Two students cast a spotlight on mental health on college campuses


By Jessica Hundal


Urbashi Das encounters mental health issues all the time

Toronto, December 18 (CINEWS): In recent years, public discussion on the rise of mental health issues among young people has helped bring attention to the issue and slowly lift the stigma. However, it has failed many people of colour who suffer from mental health issues. Many reports on the mental health crisis were published and nearly every major publication has featured a piece on the phenomenon. Although, it is positive that mental health issues have been given media attention, the problem has been the media representation has been largely white. The reality is mental health does not discriminate. Mental health affects all communities but communities of colour are largely left unsupported.
Mental health has become of particular importance on university campuses as an overwhelming number of students are facing some mental illness. The mental health of university students has also received public attention in recent years due to as many as four publicized suicides at Queens University. The University of Toronto Student Mental Health Strategy and Framework released October 2014 reported across Canadian universities counselling services witnessed an increase in both the amount of students and “in the complexity of student mental health problems.” The university reported students registered with Accessibility Services due to mental health reasons had doubled in the past five years. This type of increase in students seeking help for mental illnesses is not unique to the University of Toronto, university mental health centres across Canada reported seeing sharp increases in recent years.
This week we chose to focus on mental health in the South Asian university student population. We spoke to Urbashi Das, a third-year student studying for her Honours Bachelors of Business Administration degree at Wilfrid Laurier University. She is also the Lead International Student Ambassador along with being the Residence Life Don.

Jessica Hundal: As the Lead International Student Ambassador and Residence Life Don, you must deal with many undergraduate students. In your experience, what issues do you find affect students the most?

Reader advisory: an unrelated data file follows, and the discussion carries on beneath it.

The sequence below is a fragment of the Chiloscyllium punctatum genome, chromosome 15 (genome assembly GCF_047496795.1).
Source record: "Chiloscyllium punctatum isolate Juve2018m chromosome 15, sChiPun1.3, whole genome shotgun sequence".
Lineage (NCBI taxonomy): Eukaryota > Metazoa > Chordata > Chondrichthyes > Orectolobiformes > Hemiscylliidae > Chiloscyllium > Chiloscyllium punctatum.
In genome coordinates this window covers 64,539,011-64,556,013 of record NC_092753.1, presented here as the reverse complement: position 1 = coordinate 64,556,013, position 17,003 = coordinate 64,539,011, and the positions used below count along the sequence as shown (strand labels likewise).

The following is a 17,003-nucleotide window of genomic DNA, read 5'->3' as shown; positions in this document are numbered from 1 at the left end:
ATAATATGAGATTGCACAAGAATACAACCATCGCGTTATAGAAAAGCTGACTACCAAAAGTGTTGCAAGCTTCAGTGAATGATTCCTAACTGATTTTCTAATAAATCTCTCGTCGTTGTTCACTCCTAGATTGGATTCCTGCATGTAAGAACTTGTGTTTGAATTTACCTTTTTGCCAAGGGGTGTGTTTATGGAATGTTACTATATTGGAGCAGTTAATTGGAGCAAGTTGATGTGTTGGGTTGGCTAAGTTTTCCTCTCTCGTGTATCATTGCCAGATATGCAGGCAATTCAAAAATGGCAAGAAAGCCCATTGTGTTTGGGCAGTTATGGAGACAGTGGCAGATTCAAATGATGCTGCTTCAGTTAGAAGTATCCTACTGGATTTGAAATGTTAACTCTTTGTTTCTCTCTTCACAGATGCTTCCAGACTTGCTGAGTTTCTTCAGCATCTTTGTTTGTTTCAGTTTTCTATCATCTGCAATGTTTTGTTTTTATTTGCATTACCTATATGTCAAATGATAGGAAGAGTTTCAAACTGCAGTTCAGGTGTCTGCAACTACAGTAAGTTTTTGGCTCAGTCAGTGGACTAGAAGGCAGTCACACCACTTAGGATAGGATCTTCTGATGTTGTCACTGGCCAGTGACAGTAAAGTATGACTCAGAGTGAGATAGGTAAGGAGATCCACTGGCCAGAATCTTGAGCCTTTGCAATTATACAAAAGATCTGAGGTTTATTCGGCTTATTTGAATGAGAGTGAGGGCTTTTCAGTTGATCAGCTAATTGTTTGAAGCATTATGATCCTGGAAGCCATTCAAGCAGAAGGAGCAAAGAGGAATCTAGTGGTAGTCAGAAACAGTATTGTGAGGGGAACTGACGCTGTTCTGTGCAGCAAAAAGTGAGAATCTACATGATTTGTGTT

Urbashi Das: The issues that I see on a daily basis are first and foremost, stress and anxiety. Stress is an issue that is plaguing this entire generation; it becomes a vicious cycle of stress, work, study and stress. I mostly work and live with first years, these are students that have just graduated from high school, still 17 or 18 and are transitioning into university. Most of them are experiencing living on their own for the first time, which at some instances means freedom, but in others, they don’t know who to turn to for advice.

JH: In your experience, do you find mental illnesses like anxiety affecting South Asian students in a unique way and/or do you find South Asian students handling mental illness in a unique manner?

UD: Frankly, I don’t know if mental health affects South Asian students differently, but we seem to react to it differently. I say ‘we’ because I am South Asian and I’ve witnessed myself reacting differently. I deal with a diverse group of first year students including some South Asian students. For some reason, I see that the South Asian students either try to brush all their worries and anxiety under a rug or they have meltdowns/breakdowns every couple of weeks and that’s when they let it all out. They feel they can’t speak to their parents about it and they seem reluctant to understanding how a therapist or a counsellor can help. I am trained to a certain extent to talk to them, but the university has plenty of help available for students going through anything. However, South Asian students are extremely reluctant to do so.

JH: What distinguishes the way South Asian students deal with mental health for you?